Every investor wants the companies whose stock they buy to make money. High returns on shareholders' equity typically indicate that a business is financially healthy, but some companies post negative returns on shareholders' equity. Before you reject a company with negative returns on equity, you should figure out the reasons why it is losing money and decide whether the situation is likely to get better. Below, we'll look at why many companies post negative returns on equity while still having good long-term prospects.

Understanding the life cycle of a business
Nearly every start-up company initially loses money. Therefore, if you based your investment decisions solely on returns on shareholders' equity, then you would never invest in a new business, and you'd potentially miss out on buying some great companies early in their histories when their share prices were relatively inexpensive.

Typically, start-ups will have negative shareholders' equity for at least a short period, making returns on equity meaningless. Yet even once a company starts making money and gets rid of the accumulated deficits on its balance sheet, replacing them with retained earnings, you can expect it to sometimes suffer losses.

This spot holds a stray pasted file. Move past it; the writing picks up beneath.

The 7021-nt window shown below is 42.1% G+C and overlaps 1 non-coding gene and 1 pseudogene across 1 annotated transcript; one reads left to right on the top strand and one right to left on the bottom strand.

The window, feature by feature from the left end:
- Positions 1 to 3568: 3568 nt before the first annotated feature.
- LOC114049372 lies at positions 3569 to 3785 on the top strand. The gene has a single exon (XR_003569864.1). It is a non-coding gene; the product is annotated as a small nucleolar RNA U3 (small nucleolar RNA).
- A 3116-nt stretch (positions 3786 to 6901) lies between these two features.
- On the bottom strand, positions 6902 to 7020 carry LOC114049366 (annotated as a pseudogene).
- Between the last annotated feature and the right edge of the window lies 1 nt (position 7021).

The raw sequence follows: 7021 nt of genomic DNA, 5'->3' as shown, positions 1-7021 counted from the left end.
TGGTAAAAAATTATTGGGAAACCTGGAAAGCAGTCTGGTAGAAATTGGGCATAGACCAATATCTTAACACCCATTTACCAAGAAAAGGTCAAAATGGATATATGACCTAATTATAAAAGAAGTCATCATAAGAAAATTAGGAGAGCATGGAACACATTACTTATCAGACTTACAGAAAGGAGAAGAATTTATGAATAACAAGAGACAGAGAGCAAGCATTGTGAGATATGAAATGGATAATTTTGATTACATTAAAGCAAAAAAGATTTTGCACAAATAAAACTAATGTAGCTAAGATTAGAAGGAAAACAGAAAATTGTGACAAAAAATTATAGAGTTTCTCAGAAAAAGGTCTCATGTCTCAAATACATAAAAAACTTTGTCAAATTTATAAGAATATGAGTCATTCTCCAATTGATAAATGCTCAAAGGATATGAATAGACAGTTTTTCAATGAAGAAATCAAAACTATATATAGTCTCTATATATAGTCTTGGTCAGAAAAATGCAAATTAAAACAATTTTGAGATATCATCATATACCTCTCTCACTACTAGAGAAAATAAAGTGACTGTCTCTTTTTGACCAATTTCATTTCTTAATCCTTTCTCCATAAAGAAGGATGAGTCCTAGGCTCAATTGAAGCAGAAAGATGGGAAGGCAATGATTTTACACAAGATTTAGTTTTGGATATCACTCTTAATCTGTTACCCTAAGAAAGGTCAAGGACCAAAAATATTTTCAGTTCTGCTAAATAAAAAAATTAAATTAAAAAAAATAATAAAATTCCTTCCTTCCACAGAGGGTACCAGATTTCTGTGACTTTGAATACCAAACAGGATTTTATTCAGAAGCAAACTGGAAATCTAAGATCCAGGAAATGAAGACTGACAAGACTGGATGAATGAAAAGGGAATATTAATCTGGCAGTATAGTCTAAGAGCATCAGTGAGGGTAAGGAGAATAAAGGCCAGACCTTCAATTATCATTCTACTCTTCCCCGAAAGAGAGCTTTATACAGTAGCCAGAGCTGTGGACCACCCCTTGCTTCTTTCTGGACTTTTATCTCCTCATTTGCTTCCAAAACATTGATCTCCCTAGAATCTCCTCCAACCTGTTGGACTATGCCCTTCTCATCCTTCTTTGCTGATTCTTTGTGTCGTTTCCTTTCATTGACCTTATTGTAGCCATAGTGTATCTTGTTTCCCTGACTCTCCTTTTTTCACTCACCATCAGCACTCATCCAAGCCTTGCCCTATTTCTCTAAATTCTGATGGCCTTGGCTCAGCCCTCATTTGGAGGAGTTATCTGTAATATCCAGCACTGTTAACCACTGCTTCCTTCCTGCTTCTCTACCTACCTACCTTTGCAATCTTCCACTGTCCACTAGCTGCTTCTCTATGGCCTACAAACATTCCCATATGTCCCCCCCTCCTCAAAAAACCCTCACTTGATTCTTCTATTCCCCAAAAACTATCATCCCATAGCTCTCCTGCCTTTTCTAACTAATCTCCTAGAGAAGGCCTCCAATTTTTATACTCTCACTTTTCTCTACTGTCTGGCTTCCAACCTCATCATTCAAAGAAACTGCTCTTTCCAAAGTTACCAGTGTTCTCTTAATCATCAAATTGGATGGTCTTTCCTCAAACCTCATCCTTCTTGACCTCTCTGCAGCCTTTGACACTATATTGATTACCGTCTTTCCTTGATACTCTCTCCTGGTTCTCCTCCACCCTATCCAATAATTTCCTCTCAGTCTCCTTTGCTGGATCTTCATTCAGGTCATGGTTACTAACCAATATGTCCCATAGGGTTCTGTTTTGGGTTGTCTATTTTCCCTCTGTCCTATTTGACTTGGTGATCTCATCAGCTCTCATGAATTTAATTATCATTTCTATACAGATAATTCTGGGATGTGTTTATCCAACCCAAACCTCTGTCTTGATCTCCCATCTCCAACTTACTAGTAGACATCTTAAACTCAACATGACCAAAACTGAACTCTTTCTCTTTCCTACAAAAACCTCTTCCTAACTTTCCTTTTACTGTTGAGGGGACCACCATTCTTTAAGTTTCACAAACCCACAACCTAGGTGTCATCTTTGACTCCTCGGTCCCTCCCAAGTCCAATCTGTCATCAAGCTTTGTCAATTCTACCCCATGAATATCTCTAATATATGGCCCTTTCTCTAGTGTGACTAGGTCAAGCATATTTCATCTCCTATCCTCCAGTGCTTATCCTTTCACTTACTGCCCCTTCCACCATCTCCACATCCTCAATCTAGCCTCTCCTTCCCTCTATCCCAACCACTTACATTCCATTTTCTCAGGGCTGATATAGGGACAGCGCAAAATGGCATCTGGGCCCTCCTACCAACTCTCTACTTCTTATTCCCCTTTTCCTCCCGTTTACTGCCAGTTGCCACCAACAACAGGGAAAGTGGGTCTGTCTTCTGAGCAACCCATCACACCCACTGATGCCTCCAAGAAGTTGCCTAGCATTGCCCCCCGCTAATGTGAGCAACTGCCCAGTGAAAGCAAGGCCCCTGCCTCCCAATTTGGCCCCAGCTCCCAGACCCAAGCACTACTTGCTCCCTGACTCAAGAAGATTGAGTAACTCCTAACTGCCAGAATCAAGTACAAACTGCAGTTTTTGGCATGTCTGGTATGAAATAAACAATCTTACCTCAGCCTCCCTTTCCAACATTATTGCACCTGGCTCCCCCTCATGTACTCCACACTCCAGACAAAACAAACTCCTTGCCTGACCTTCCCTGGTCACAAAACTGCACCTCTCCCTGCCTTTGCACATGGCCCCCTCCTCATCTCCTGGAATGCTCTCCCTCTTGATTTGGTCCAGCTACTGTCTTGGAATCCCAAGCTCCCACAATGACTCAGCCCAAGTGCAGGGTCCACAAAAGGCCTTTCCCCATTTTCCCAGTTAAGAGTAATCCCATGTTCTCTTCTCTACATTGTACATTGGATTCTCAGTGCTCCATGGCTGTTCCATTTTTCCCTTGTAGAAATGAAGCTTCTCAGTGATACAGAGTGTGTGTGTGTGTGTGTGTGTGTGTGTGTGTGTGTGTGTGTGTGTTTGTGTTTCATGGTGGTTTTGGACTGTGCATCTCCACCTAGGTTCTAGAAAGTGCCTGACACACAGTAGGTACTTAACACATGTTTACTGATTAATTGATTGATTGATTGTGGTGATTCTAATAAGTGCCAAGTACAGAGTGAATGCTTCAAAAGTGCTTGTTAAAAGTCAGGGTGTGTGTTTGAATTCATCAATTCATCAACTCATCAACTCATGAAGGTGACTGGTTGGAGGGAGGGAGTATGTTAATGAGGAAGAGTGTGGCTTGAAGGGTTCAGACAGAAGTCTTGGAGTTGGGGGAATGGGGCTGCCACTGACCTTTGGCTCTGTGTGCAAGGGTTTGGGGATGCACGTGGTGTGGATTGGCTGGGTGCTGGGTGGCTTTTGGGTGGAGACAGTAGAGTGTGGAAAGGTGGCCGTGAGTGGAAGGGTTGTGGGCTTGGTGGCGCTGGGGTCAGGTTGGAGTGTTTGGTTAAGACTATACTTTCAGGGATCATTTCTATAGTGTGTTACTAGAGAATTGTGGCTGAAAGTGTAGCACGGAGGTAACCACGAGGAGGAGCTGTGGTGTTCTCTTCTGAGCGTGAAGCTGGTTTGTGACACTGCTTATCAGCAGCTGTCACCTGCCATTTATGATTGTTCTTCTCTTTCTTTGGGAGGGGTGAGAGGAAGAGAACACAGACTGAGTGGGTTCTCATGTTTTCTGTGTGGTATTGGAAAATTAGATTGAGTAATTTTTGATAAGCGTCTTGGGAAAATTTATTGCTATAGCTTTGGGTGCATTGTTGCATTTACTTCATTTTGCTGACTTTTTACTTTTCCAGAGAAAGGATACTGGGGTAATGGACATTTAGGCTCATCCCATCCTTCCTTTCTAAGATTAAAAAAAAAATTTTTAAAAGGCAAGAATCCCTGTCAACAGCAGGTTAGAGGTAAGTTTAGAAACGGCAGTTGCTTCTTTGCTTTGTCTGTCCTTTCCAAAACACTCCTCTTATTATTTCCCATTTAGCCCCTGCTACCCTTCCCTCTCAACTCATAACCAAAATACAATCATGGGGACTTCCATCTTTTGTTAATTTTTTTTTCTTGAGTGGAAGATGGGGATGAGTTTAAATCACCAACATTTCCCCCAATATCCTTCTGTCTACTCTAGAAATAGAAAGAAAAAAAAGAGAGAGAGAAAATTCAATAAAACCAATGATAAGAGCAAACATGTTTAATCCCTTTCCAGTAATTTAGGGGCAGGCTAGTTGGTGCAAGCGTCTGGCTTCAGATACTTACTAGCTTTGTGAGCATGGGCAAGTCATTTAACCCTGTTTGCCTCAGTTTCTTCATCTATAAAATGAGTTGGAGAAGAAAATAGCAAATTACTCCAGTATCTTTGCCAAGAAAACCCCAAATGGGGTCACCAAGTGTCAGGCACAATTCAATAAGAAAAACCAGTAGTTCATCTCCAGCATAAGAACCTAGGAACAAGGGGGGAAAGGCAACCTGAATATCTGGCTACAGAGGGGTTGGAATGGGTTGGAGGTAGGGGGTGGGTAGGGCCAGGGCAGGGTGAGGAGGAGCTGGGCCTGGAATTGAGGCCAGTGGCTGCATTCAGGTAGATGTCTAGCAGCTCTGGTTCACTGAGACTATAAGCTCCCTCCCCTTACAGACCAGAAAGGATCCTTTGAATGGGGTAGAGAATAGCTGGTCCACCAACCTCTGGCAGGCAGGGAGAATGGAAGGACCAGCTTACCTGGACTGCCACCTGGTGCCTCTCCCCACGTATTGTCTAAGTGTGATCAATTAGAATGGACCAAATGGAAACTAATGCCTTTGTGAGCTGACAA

Why more mature companies can have negative returns on shareholders' equity
The other thing to bear in mind is that return on shareholders' equity is an accounting metric, and accounting rules require it to take into account several items that shareholders might feel entirely comfortable about seeing. For instance, research and development expenses reduce net income and can hit returns on equity, but they also represent a long-term investment in the future prospects of a business.

Similarly, occasional impairment charges and other extraordinary items can temporarily depress earnings. Such one-time charges don't necessarily reflect the fundamental health of a business but can rather be accounting requirements that companies must follow on their income statements.

Of course, if a company is consistently losing money for a reason other than from an artificial accounting-based item, then negative returns on shareholders' equity are a warning sign that it might no longer be as strong as it once was. Many companies have seen increased competition eat into returns on equity and then eventually force them into drastic action to avoid failure.

It's never great to see negative returns on shareholders' equity, but it also isn't always a huge problem. Only by taking it in context of how the company's business is truly faring can you draw the right conclusion from returns on equity.

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